The first day of school, college or university is always accompanied by a mixture of nervous excitement and mild panic. In my case, each of these milestone events come with an added issue to stress about: ‘How would my name be prounounced this time?!’
If you are like me, you are one of those fortunate souls with a name (or perhaps multiple) that finds itself being mispronounced frequently. The name may make perfect logical sense in your family’s ethnic language, culture or religion, yet as it journeys through the English language, its pronunciation appears to get left behind.
Before my name was called in the register, there would always be a pause before the teacher or lecturer made a hesitant attempt at ‘Ananya’. Some others however, decided they were not going to even try to pronounce it and instead asked whether I had another name I preferred to be called. Thus was born an English equivalent nickname, ‘Ana’, that has stuck with me throughout most of my life. Most Indians or at least Bengalis have 2 names: a ‘good’ name (Ananya) for official documentation and a ‘dahk’ or ‘affectionate nickname’ used by friends and family. ‘Ana’ became my ‘English Dahk’ name alongside my other Bengali nicknames.
I used to go through a phase of just switching topic when anyone asked about the real pronunciation. Some were persistent and would seek out a fellow Indian in the hope of finding out my ‘real name’. Triumphantly they would proclaim they had discovered the ‘Indian way’ of saying it. However, India is a country of numerous cultures, traditions and languages. Hindi may be universally spoken but different Indian states have separate principal languages. Within these, diverse variations in dialect can also be noticed, depending on geographical location. This means that ‘Ananya’ in Hindi is pronounced much like the modified English version, only with a few softer syllables: ‘Ah-naan-ee-yah’, which is noticeably different to the Bengali pronunciation.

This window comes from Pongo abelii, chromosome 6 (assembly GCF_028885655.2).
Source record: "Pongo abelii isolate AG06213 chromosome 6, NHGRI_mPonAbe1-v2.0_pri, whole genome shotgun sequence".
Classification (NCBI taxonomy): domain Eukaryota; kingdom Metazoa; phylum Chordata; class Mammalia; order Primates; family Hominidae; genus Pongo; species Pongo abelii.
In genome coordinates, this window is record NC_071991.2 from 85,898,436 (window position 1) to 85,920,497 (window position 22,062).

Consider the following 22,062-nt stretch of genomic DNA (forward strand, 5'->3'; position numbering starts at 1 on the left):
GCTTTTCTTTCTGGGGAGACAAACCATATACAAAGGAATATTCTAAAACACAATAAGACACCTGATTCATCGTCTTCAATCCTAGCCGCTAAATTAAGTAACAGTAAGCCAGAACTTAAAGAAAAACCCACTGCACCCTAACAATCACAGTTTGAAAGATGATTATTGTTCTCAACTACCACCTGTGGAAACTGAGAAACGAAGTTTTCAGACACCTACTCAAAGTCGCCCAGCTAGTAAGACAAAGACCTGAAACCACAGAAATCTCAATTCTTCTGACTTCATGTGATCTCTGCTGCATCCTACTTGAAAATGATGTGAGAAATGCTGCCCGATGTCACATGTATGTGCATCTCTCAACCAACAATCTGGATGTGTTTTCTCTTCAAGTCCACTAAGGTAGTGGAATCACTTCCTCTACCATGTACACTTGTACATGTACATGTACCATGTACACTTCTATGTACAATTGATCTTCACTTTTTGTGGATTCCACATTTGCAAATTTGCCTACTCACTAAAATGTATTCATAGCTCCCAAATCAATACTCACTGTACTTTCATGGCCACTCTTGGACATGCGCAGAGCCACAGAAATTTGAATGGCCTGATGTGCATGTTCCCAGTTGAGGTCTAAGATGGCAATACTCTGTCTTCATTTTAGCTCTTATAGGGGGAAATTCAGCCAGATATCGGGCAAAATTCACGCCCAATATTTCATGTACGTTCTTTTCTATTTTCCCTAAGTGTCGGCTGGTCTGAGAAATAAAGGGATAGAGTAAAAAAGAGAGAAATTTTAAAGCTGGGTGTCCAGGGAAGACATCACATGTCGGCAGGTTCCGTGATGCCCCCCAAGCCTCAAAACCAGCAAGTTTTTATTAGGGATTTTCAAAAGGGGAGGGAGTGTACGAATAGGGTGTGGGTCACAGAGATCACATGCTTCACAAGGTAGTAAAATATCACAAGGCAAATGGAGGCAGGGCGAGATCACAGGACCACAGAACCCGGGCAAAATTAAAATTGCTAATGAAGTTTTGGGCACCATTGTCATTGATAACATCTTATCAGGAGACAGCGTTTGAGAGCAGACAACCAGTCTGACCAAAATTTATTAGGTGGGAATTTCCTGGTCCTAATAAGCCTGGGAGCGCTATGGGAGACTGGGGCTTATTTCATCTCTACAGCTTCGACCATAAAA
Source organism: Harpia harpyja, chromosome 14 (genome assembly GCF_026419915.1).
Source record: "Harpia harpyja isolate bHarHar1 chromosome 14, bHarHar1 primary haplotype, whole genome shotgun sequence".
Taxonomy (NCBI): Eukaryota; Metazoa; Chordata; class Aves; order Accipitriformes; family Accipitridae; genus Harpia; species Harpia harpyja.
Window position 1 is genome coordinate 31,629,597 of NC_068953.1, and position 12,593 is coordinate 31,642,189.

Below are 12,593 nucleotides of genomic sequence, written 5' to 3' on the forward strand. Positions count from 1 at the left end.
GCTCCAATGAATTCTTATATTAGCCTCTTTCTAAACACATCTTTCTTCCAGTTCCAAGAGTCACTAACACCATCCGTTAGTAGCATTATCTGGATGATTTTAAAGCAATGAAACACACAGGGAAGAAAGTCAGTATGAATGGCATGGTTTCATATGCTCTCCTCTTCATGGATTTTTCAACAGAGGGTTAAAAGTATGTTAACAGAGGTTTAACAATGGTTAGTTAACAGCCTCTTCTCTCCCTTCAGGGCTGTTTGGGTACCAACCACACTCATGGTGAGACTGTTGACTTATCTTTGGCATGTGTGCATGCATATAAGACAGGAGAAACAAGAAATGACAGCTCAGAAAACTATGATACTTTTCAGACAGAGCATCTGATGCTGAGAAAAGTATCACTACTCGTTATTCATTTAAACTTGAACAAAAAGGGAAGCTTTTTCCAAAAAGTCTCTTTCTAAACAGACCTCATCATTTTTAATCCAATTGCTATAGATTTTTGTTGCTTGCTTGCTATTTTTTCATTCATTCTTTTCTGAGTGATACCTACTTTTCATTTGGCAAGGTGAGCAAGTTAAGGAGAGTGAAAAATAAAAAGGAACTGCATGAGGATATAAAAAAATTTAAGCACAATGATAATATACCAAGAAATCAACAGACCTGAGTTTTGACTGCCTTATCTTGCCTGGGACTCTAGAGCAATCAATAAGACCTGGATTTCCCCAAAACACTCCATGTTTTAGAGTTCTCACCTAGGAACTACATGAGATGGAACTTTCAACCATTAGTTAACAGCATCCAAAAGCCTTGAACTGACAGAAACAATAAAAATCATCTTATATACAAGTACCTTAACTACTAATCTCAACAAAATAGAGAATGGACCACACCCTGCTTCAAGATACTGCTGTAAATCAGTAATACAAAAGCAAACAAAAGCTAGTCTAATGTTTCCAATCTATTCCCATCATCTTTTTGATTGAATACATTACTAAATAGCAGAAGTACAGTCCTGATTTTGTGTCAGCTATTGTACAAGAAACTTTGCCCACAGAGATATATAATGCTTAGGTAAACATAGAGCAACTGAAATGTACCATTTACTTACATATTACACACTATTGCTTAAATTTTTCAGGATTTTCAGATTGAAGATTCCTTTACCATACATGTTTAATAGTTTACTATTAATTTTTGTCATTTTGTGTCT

It is interesting that even non-Bengalis, living in an area of West Bengal (where Bengali or Bangla can be heard predominantly) will pronounce ‘Ananya’ as ‘Ah-naan-ee-yah’. Not that it bothers me. I have become accustomed to hearing variations of my name. In fact, I like to make note of the most original attempts: ‘Ah-nigh-ah’ has maintained its first place position for a number of years now, whilst the National Health Service tried to record my name as ‘Anan Ya’. To this day, however, my dentist still tries to call me ‘Anya’…
Maturity has revealed the core issue at play at adopting ‘Ana’ over ‘Ananya’. I wanted to be like my peers and therefore shied away from my full name, assumed ‘Ana’ instead and consequently the name has stuck. Yet as I have gotten older, I have come to realise that each and every one of us has quirks that make us different: misplacing items hours after being purchased, adding cheese to every meal (!), obsessing about Canadian popstars – sound familiar?! These traits are for celebrating not being ashamed of. What is it about yourself that makes you different?
Mine? So, what is my name, really?
Ananya, pronounced in Bengali as ‘O-non-nah’ (O as in ‘lot’) meaning ‘unique’, or ‘like no other’, in Sanskrit.
So today I ask, is there anything about yourself that you have been hiding or shying away from? Instead of shying away, can you embrace this about yourself and be proud? After all, without these qualities, positive or negative, we would not be who we are today, the same as everyone else– we would not be unique.